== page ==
CRICO is releasing a new film, The Future of Electronic Health Records: Supporting Clinicians and Patients. Produced as a call-to-action, this film highlights the connection between electronic health record (EHR) systems and an alarming increase in provider burnout, among other topics. Broad viewing and dissemination are encouraged, with the goal of catalyzing tangible design and usability improvement.


Viewers might find themselves considering their own EHR experience. Instead of fighting with their EHRs, can clinicians and patients work with them? Do we need a tweak or a re-design? Shall we explore brand new technology, or a different implementation strategy?

The film opens with a dramatized depiction of a day in the life of a primary care physician, trying— unsuccessfully—to balance the overwhelming challenges of home and work responsibilities. Primarily designed to support transactional efforts rather than clinician workflow, EHRs can add complexity and time-consuming tasks to clinical work days. This creates burdens for clinicians and possible risks to patient care. From there, viewers see a vision what might be possible. Renowned experts in human factors, clinician burnout, and health IT, share their ideas on how to turn things around for the better.

In his role as Chief Medical Officer and Senior Vice President for CRICO, the medical professional liability insurer for the Harvard medical community, Luke Sato, MD, is aware of the impact that deficient EHR systems can have on clinicians.

“In the past few years, we’ve seen physician burnout manifest in new ways,” Dr. Sato says. “We’ve identified the EHR as a contributing factor to medical error. When systems hinder the natural workflow of a patient encounter, they can negatively affect physician behavior and cognitive judgment.”

Seeing this influence, CRICO reached out to several health care leaders who are equally committed to finding more effective EHR solutions. Providing their expertise and insights, the following individuals are featured in this film:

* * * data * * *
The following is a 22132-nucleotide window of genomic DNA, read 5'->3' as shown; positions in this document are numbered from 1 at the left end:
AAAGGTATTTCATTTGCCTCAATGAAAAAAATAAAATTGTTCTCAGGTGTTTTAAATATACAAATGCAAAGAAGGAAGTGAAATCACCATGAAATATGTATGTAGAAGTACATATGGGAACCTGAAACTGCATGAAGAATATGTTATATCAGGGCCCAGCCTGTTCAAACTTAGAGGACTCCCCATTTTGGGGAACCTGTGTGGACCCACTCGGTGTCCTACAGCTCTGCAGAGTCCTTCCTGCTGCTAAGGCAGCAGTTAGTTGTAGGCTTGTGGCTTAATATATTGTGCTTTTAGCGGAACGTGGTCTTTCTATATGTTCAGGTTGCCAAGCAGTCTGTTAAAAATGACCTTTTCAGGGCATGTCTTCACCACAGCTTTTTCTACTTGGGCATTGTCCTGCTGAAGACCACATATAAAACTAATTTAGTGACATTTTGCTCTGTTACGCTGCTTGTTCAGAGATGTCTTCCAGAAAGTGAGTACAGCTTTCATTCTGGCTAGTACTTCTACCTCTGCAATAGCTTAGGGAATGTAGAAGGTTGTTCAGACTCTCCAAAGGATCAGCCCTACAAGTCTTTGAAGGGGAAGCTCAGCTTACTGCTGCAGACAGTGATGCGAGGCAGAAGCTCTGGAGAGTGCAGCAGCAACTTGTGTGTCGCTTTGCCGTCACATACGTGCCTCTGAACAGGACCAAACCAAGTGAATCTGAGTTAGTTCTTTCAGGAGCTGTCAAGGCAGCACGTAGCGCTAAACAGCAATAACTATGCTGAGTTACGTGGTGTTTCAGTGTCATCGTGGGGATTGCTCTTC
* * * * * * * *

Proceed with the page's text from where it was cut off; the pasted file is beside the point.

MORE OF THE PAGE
• Raj Ratwani, PhD, Director of the MedStar Health National Center for Human Factors in Healthcare
  • Christine Sinsky, MD, Vice President of Professional Satisfaction at the American Medical Association
  • David Ting, MD, Chief Medical Information Officer for Massachusetts General Hospital Physician Organization

Their common goal is to encourage patients and providers to raise their voices when the inadequacies and limitations of current EHR systems put the delivery of safe care at risk, and to help recognize and advance the positive possibilities this technology offers. The video’s creators hope to help ignite a movement among health care and industry leaders to take action to improve EHR design, usability, and implementation.

“The consequence of an electronic record that does not take human factors into account, that fails to account for the true clinical workflow, or that fails to present data in a way that’s easily consumable by human eyes, is that it leads to clinicians missing important information,” says Ting.

Sinsky notes, “About half of U.S. physicians show some sign of burnout and we know that the EHR is a major driver of that. I spent much of the first 10 or 15 years of my career wishing for something like the EHR but then when it came, it came with both plusses and minuses.”

But the potential doesn’t have to be lost, according to Ratwani. “In places that are at the leading edge of electronic health record technology, what we are seeing is a more seamless experience and more seamless usability for the provider and for the patient,” he said. “If we make it easier for clinicians to do their job overall and reduce the cognitive burden of making decisions—that would actually lead to greater satisfaction and could potentially solve a lot of the challenges we see with burnout today.”

You can view The Future of Electronic Health Records: Supporting Clinicians and Patients on the CRICO website.

Help us get the conversation started and share the film via social media using hashtags: #EHR, #PhysicianBurnout, and #SeamlessUsability.

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